The First Evening of the New Year: Quiet Blessings Live On in a Journal

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                                                                                                                                            Every New Year’s Day, I have followed a tradition from my grandmother and mother of opening up a new and fresh journal filled with welcoming pages for events, thoughts, poems, memorabilia and daily musings. This evening was no different. My 2017 journal is now filled with what came our way each day of the past 52 weeks. There are many good things that filled this journal and some not so great. We weathered them and came out on the other side of each one. Some are still in progress such as having a nephew still in South Korea serving his country, grieving off the loss of a sibling, and new baby on the way for my nephew and his wife and a wedding in the coming year.  The good things outweighed the bad although with the world the way it is, the way our country has become and the way natural disasters made a swath of tragedy in the West and South did not take away daily quiet blessings. Often, it was sometimes hard to see quiet blessings prevail, but they did. At times when it becomes a struggle to see light, we must create our own. I hope I have. Whether it is a lighted snow village on my dining room table, or helping a young writer with her dream to write, light comes through little by little-and it endures.

In the dark days of winter that are coming, we have memories of all the good, and the light behind them. I can only say this: That everyone has done their hardest and their best. The love here among us all stays and stays strong.  This is the most important  New Year’s intention or as some call it resolution that truly matters to me. It is not on a to do list to be accomplished…it is ongoing. Quiet blessings and welcome to a new year and a new light in 2018.

Christmas Dawn

This poem, written and published in my first poetry collection titled ‘Journey On: Beauty and Grit Along the Way, is accompanied by a translation into Latvian.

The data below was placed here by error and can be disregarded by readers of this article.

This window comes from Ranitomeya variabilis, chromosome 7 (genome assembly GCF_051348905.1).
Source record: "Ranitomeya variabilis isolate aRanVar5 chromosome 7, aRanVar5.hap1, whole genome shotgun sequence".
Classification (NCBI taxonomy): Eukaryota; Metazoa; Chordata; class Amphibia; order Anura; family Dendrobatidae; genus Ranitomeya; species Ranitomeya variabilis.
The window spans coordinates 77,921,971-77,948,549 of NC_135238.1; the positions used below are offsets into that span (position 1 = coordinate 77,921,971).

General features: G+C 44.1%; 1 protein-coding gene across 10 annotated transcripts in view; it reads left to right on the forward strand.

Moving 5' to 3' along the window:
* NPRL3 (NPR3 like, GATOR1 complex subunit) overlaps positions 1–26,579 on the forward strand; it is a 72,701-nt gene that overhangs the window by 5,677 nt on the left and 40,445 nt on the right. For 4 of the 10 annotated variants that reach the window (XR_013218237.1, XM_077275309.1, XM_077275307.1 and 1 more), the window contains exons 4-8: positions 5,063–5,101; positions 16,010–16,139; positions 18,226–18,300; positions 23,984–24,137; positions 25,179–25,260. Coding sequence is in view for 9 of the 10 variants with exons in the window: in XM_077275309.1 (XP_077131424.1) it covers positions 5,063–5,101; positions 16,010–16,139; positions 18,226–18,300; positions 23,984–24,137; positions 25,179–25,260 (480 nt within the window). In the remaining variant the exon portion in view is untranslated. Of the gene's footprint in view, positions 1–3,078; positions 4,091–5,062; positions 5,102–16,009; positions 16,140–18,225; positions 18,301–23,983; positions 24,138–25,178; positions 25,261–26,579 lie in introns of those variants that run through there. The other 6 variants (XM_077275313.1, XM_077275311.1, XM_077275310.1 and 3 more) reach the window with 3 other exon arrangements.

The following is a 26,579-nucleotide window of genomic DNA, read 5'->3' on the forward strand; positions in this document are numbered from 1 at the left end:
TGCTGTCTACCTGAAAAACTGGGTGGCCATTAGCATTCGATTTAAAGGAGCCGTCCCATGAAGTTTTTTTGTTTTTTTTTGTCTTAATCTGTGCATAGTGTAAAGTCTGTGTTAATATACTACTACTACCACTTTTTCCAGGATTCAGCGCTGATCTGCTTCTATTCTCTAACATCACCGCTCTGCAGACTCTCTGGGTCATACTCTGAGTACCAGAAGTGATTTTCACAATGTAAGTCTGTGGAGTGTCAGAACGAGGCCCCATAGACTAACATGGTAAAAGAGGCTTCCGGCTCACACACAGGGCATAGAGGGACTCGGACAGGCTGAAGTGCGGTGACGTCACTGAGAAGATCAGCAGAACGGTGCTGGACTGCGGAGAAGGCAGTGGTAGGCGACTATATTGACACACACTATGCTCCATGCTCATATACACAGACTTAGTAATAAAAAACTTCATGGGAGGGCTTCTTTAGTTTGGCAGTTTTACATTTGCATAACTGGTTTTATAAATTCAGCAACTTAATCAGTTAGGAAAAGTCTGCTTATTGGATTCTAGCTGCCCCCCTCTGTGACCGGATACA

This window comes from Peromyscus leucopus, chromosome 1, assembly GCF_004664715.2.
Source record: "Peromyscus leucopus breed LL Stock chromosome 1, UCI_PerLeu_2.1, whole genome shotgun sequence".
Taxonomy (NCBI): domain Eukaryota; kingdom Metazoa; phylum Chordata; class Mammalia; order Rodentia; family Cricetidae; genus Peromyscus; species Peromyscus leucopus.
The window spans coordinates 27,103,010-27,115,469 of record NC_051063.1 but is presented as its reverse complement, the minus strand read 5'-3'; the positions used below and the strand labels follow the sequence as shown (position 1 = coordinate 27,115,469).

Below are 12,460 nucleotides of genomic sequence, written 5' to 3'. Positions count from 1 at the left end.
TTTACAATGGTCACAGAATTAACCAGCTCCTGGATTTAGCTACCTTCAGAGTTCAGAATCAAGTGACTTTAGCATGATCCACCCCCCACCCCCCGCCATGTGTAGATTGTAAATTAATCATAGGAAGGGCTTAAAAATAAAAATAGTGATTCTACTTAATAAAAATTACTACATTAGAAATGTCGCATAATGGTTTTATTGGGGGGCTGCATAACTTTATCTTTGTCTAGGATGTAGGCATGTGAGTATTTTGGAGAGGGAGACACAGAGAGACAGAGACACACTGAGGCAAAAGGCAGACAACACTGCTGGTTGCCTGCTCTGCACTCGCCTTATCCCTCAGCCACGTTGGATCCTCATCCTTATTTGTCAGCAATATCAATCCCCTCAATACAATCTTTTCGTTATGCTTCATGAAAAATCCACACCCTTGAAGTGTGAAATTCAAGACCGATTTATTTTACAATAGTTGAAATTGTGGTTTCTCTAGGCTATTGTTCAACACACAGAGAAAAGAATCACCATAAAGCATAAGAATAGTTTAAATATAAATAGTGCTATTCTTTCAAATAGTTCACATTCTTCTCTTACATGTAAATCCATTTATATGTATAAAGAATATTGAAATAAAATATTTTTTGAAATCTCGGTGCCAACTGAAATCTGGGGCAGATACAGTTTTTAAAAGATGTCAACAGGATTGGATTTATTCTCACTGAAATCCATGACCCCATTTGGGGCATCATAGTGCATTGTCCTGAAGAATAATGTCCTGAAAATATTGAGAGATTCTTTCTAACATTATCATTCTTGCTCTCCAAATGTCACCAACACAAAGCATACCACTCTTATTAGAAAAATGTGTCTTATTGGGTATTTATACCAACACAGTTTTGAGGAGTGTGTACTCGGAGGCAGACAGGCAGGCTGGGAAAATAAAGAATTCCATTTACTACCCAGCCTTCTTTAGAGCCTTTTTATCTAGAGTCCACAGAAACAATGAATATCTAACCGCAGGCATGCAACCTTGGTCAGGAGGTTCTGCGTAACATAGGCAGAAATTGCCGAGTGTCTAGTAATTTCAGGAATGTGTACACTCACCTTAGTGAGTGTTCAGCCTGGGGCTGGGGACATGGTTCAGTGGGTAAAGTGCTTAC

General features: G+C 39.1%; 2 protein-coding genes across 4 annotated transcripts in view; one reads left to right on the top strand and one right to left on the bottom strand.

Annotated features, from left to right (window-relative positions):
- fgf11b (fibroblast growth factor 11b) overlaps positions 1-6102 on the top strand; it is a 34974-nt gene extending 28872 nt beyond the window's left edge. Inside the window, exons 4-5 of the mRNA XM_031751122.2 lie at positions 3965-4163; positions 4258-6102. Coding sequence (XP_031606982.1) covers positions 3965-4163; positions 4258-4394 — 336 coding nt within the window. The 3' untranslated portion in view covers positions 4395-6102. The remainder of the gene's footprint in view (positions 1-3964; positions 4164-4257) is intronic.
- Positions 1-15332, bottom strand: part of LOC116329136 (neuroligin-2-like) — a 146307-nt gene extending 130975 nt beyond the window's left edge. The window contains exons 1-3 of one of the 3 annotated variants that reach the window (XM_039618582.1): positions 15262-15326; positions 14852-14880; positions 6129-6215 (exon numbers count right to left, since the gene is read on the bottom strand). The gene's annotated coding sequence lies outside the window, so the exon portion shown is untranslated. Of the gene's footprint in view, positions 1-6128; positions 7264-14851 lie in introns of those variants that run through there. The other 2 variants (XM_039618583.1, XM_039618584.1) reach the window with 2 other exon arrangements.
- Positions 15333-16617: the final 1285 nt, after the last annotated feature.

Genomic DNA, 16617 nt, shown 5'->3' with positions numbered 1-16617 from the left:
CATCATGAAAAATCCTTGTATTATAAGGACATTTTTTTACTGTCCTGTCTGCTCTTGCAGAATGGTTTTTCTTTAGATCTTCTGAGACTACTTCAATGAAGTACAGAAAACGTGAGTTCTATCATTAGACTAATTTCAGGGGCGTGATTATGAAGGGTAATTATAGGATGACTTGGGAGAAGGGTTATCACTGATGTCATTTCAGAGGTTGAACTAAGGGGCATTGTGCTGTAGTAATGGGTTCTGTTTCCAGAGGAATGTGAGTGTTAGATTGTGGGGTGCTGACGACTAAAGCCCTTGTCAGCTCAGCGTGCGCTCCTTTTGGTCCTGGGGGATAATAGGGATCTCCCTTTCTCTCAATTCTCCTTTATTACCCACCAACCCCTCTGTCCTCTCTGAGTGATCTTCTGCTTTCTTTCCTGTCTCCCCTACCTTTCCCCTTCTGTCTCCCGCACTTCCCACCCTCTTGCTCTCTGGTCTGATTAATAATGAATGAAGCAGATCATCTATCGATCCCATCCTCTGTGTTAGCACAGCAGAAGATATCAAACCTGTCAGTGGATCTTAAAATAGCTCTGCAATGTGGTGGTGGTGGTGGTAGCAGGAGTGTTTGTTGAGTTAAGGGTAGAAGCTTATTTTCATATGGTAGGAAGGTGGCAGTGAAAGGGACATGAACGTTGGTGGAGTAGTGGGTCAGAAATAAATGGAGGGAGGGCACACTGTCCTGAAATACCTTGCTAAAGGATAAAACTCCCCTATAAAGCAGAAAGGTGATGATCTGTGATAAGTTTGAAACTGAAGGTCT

Christmas Dawn 
 
I awake in the Christmas dawn light; 
a shimmering snowfall 

echoes upon the mountains. 
Through parted curtains,  

my curious eyes follow 
a shaking of snow 

from pine needled branches. 
 
An opera of sun slowly takes over; 
erasing long blue gray shadows. 
We lie under the soft warmth 

of the red plaid comforter, 
meeting the moment  

of a gentle and tender us. 

 
 

Ziemassvētku Ausma 

(Latvian) 

 

Es pamostos Ziemassvētku ausmas gaisma; 

spīdīgs sniegputenis atbalsojas kalnos. 

Ar šķīrušiem aizkariemmanas interesantas acis seko 

sniega raupšana no priedes adatas zariem. 

 

Saules lāva pārņem opera; 

dzēšot garas zilas pelēkas ēnas. 

Mēs gulējam zem sarkanā pleds mierīgā siltā siltuma, 

satikties ar maigu un maigu mirkli. 

I Won’t Leave You

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DSCN3834This poem first appeared in Journey On : Beauty and Grit Along the Way published in 2012. It has since undergone revision and will appear in the upcoming poetry collection titled Winter’s Call.

 

 I Won’t Leave You

You and I have many dusty roads still to walk together,

and blood red sunrises we have not seen

sitting side by side on a quiet beach.

There are many seashells

not picked up; memories not yet made.

We know the hope of a radiant summer morning,

and the deep peace of midnight stars.

 

We have laughter to remember, tears to brush away;

taking in the scent of rain on the wind and hay in a far off meadow.

In soft December while the snow falls draping the mountains,

we stroll alongside together, you clasping my hand,

as more colors appear…

leaving none behind.

Remnant